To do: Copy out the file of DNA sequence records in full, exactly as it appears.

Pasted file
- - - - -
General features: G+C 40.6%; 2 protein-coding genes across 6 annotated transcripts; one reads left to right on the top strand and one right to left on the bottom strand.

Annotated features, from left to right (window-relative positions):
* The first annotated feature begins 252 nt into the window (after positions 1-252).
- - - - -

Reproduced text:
General features: G+C 40.6%; 2 protein-coding genes across 6 annotated transcripts; one reads left to right on the top strand and one right to left on the bottom strand.

Annotated features, from left to right (window-relative positions):
* The first annotated feature begins 252 nt into the window (after positions 1-252).